By Ajamu Dillahunt, N.C. Justice Center
Laws that protect workers from abusive employers, unsafe conditions, and destitution in times of unemployment or other crises are found in various state and federal statutes. However, there is no coherent set of laws laying out what working people need and are entitled to.
A Workers' Bill of Rights would assure that workers have the structural support to take care of their families, stay healthy and contribute to the development of their communities.
A History of Workers' Rights
In 1944 President Roosevelt proposed an Economic Bill of Rights. With the lessons of the Great Depression in mind, he proffered a set of principles that would guarantee against the individual destitution experienced by so many. It called for, in part, "the right to a useful and remunerative job in the industries or shops or farms or mines of the nation; the right to earn enough to provide adequate food and clothing and recreation; the right to adequate medical care and the opportunity to achieve and enjoy good health."
Jesse Jackson's 1988 presidential campaign proposed a Worker's Bill of Rights, which included a woman's right to pregnancy leave and guarantees of a safe workplace and a living wage. In 1996, the Labor Party, founded by several national unions, labor councils and individual trade unionists, adopted a "Workplace Bill of Rights," which emphasized the right to organize "without interference from the employer and that the right be available to all irrespective of job titles and responsibilities, citizenship status, method of payment or sector of the economy in which employed."
In this century, North Carolina mental health workers represented by the North Carolina Public Service Workers Union have advocated for a Mental Health Workers Bill of Rights. This proposed standard requires protections for workers and patients alike: "the right to a safe workplace, including the right to protect oneself from harm with consideration for the safety of the patients and the right to refuse work that poses a danger to one’s health and safety; the right to adequate and updated equipment and techniques to ensure safer working conditions and quality care for patients."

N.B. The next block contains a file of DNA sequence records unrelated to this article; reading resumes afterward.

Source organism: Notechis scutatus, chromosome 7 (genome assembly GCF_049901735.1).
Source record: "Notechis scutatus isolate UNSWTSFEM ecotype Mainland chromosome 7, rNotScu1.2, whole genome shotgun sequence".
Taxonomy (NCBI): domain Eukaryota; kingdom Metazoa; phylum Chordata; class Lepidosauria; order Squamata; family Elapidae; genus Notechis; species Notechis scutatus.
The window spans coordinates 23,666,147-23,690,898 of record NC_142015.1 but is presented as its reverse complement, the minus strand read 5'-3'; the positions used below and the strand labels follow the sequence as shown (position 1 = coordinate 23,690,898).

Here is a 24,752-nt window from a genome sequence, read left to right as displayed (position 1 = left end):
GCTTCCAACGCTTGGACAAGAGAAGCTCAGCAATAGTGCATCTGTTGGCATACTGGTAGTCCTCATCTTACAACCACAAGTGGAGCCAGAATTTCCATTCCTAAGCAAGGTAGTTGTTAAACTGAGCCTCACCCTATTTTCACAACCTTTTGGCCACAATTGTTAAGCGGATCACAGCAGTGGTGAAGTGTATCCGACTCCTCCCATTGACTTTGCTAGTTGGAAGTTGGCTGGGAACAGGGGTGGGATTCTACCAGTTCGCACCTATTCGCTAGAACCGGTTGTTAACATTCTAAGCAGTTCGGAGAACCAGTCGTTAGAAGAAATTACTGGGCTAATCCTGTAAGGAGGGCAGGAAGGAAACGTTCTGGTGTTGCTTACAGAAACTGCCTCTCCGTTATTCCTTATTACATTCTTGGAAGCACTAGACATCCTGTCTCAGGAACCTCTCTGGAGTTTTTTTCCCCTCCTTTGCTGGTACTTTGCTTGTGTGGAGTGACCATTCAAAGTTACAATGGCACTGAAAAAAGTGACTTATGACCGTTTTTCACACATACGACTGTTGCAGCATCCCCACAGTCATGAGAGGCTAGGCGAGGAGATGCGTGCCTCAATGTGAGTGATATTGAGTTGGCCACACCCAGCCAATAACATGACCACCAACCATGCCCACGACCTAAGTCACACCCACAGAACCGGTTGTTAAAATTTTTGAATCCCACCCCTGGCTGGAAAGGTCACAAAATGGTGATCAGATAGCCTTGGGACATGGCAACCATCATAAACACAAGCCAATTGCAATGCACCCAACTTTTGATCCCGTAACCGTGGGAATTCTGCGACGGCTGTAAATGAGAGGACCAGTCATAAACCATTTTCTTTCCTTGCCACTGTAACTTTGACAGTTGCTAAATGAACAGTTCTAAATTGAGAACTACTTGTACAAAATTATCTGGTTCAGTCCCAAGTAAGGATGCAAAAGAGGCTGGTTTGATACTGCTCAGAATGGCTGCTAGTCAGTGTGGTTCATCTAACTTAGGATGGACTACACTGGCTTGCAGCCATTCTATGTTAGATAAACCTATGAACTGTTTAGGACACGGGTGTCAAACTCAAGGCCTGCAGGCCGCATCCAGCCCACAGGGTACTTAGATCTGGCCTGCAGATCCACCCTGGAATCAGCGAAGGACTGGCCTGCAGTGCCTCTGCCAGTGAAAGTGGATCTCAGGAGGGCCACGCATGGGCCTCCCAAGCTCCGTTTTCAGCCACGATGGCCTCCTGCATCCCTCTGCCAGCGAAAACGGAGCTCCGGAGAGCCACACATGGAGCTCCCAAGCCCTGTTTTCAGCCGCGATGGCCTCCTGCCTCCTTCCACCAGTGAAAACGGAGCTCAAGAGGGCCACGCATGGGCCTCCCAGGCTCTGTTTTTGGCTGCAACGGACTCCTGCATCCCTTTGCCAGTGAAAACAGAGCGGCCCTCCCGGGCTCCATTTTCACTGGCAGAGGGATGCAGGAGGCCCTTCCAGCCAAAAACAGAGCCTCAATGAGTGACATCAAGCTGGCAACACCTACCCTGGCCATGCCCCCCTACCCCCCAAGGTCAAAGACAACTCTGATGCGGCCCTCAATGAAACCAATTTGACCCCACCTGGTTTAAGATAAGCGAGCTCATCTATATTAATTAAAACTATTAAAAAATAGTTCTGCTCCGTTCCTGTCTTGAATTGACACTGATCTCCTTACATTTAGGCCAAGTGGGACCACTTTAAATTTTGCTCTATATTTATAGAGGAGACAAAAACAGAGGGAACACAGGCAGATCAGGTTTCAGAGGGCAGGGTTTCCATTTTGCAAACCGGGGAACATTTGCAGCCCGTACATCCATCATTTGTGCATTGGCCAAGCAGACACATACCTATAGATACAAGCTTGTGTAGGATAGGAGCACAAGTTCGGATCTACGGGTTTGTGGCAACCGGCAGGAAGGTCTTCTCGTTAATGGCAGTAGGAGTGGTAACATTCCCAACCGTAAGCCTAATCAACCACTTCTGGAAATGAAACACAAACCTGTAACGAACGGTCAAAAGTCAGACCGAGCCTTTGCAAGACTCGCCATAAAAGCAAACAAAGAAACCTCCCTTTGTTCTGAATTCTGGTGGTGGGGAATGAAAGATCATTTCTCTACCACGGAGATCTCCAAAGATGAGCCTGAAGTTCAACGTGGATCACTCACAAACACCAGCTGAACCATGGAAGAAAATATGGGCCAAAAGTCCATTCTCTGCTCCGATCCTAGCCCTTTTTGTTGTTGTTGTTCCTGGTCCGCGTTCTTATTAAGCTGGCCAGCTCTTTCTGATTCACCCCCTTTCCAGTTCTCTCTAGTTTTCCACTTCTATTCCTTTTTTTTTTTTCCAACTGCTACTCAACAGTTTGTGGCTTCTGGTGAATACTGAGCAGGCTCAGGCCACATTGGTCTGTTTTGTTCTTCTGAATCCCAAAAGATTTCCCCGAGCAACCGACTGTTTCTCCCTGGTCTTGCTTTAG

A Vision for North Carolina Workers
Challenging legislative times for workers and progressives require not only defensive advocacy but also imagination and vision. The Justice Center and our partners are holding "Know Your Rights" workshops across the state, and in partnership with workers we are developing a future North Carolina Workers' Bill of Rights. Playing the role of "labor legislators," workshop participants propose laws that would govern the treatment of workers in the state. Free to brainstorm based on their experiences and needs, workers have made far-ranging recommendations, but some consistent ideas have emerged.
* Equal pay for equal work
* No discrimination in hiring, pay or promotions
* The end to wage theft
* Safe equipment and appropriate training
* Stronger government enforcement of occupational safety and health laws
* Health insurance for everyone
* Health and other benefits for workers’ partners
* Paid sick leave and family medical leave
* A ban of the box asking about felony convictions from applications
* Abolition of “right to work” laws, which discourage union organizing
* Collective bargaining rights for all workers
* A guaranteed living wage tied to inflation
In spite of the difficulty, workers and advocates will continue to push for needed reforms, resisting the stale and disingenuous excuse from anti-worker legislators that this is not a good time to make changes that have fiscal consequences. In fact, this is precisely the time when families and struggling communities most need these changes.
(This story originally appeared in "Policy & Progress," a publication of the N.C. Justice Center, where Dillahunt is the senior outreach coordinator for the Workers' Rights Project. He also serves as co-chair of the board of the nonprofit Institute for Southern Studies, publisher of Facing South. To host a workers' rights workshop, contact firstname.lastname@example.org. Photo by Ashaki Binta.)
By Ajamu Dillahunt, N.C. Justice Center